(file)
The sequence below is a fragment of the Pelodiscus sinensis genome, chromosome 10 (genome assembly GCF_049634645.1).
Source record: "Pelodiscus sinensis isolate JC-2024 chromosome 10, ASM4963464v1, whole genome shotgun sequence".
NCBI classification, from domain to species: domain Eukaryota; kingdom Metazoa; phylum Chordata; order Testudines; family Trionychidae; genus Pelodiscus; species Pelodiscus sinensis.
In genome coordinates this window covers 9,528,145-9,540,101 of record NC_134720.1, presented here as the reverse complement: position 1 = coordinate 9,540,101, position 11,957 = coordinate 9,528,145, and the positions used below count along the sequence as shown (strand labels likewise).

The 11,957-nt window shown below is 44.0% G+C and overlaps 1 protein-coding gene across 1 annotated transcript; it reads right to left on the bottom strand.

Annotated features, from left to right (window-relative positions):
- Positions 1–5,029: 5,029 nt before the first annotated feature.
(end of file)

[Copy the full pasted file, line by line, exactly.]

The sequence below is a fragment of the Pelodiscus sinensis genome, chromosome 10 (genome assembly GCF_049634645.1).
Source record: "Pelodiscus sinensis isolate JC-2024 chromosome 10, ASM4963464v1, whole genome shotgun sequence".
NCBI classification, from domain to species: domain Eukaryota; kingdom Metazoa; phylum Chordata; order Testudines; family Trionychidae; genus Pelodiscus; species Pelodiscus sinensis.
In genome coordinates this window covers 9,528,145-9,540,101 of record NC_134720.1, presented here as the reverse complement: position 1 = coordinate 9,540,101, position 11,957 = coordinate 9,528,145, and the positions used below count along the sequence as shown (strand labels likewise).

The 11,957-nt window shown below is 44.0% G+C and overlaps 1 protein-coding gene across 1 annotated transcript; it reads right to left on the bottom strand.

Annotated features, from left to right (window-relative positions):
- Positions 1–5,029: 5,029 nt before the first annotated feature.